Algae are widely used from the food industry to the construction industry. Scientists as well as diggers gradually find more and more applications of these simple photosynthesizing organisms. One of them is the Indian architect Shneel Malik from the Barlett School of Architecture, devising a unique project that can get rid of water harmful chemicals. Her priority is an efficient and inexpensive system. She took algae and ceramic tiles to help.

Wall Profile

Indus filter is made of ceramic tiles with deeply embossed surface, which are coated with microalgae and hydrogels derived from seaweed.

Shneel found that as contaminated water passes through the tiles, microalgae absorb harmful substances. The result is pure water. Depending on the rate of water contamination, the process may need to be repeated several times. However, the result always occurs. Microalgae must be changed every few months.

What Did Drive the Architect to Make the Filter

During her travels across India, the architect saw workers working for the textile industry discharging large amounts of toxic waste, including lead, arsenic and cadmium, into the surface waters. This polluted water and soil, which was harmful to the surrounding environment and negatively affected human health.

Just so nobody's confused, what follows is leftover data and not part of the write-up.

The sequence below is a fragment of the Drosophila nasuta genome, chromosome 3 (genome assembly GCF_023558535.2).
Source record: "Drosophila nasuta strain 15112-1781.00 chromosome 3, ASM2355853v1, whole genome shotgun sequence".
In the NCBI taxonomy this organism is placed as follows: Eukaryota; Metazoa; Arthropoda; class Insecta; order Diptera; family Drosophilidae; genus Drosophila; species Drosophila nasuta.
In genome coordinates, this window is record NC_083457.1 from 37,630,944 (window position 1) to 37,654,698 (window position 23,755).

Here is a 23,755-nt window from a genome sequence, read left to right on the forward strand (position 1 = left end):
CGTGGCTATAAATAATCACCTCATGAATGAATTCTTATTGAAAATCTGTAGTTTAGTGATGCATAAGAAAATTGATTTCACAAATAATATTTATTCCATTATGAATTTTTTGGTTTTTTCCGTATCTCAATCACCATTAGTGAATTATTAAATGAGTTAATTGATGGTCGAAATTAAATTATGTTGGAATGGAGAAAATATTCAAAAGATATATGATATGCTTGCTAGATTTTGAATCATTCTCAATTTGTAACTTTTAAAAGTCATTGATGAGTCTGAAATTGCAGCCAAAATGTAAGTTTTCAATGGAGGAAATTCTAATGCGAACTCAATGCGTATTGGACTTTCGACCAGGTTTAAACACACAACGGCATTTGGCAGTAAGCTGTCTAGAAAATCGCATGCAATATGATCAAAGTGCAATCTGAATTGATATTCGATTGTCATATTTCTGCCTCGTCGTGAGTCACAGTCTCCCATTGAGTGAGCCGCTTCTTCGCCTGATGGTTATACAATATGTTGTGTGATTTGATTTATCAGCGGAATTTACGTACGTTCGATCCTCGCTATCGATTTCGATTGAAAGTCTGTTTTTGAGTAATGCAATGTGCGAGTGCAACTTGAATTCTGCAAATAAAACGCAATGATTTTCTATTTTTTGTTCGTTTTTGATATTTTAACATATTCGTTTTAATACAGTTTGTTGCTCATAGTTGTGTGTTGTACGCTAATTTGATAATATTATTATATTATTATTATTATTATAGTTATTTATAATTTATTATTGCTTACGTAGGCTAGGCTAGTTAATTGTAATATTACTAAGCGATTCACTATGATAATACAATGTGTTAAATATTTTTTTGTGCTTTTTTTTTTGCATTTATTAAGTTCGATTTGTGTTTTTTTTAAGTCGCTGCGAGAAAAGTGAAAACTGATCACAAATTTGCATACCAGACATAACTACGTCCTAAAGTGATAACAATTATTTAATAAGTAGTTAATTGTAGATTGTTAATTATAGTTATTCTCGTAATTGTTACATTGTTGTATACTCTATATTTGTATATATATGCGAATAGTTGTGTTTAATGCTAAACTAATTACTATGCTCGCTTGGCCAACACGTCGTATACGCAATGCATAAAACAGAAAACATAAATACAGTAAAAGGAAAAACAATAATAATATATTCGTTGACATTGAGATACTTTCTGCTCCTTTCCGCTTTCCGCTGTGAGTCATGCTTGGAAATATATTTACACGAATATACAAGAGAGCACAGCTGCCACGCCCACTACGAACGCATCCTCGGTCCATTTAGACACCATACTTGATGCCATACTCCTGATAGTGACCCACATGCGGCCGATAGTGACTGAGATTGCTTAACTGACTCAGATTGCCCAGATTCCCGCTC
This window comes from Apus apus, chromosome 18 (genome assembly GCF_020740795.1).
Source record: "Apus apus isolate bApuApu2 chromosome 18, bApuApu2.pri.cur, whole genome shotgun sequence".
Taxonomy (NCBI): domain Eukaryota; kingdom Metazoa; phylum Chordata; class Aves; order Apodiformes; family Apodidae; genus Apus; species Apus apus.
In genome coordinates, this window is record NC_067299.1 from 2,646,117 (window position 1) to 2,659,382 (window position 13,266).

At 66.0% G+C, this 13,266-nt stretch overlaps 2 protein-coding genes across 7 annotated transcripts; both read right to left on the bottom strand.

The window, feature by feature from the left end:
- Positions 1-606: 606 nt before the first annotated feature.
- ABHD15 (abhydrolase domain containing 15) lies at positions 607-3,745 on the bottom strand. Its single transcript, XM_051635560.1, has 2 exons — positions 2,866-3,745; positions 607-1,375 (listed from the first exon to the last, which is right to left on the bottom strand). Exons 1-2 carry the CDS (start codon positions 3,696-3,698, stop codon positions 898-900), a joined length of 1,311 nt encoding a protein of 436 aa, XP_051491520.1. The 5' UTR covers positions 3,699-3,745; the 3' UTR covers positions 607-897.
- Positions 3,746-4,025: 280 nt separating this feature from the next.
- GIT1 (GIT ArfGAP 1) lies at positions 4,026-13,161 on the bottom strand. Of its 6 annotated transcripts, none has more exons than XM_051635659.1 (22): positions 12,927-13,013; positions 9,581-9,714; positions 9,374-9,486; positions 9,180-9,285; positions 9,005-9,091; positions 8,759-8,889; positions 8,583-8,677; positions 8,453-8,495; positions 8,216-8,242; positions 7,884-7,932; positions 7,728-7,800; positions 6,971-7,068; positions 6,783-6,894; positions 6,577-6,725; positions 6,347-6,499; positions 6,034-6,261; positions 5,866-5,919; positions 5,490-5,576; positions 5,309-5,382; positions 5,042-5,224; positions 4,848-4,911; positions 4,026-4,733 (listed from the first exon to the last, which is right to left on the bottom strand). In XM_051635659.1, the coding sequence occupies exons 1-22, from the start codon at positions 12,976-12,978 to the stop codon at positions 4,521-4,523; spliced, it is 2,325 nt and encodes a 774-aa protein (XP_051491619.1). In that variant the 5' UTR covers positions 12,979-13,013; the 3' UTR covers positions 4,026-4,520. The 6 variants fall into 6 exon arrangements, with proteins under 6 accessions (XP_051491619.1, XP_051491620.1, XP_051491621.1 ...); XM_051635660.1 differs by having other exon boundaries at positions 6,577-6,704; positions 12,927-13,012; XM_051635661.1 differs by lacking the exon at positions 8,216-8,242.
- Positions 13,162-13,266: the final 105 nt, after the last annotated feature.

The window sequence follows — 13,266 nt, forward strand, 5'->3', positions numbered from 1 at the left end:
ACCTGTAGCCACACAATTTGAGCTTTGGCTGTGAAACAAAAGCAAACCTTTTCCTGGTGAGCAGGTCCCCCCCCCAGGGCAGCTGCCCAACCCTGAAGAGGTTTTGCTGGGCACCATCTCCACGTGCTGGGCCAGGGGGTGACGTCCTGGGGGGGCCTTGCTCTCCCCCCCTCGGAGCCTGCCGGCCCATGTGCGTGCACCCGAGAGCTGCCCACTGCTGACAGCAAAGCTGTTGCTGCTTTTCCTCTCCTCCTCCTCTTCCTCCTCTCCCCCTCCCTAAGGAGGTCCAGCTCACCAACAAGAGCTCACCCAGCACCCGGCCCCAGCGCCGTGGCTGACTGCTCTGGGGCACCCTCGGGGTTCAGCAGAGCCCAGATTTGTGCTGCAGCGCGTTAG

This pollution occurs in more parts of India. Malik aims to reduce water pollution using low-cost technologies and at an efficient price. If she succeeds, her project will greatly benefit the Indian environment.

Using Algae

Algae is a small organism whose cluster looks unattractive; it may resemble slime or feces. Their number is estimated between 40,000 and 1 million species. Scientists are gradually finding algae usage in several kinds of industry.

There are several types of algae that are suitable as input material to produce steel-hard material. Natural dye to color biodegradable clothing is produced of algae as well.

Most algae are capable of photosynthesis, i.e. the conversion of carbon dioxide to oxygen. These types of algae are used in air purification projects such as bioreactors or roof cleaning panels.

Algae and cyanobacteria, after the Amazon rainforest, are the second half of the lungs of our planet.

Source:, credit: Andy Stagg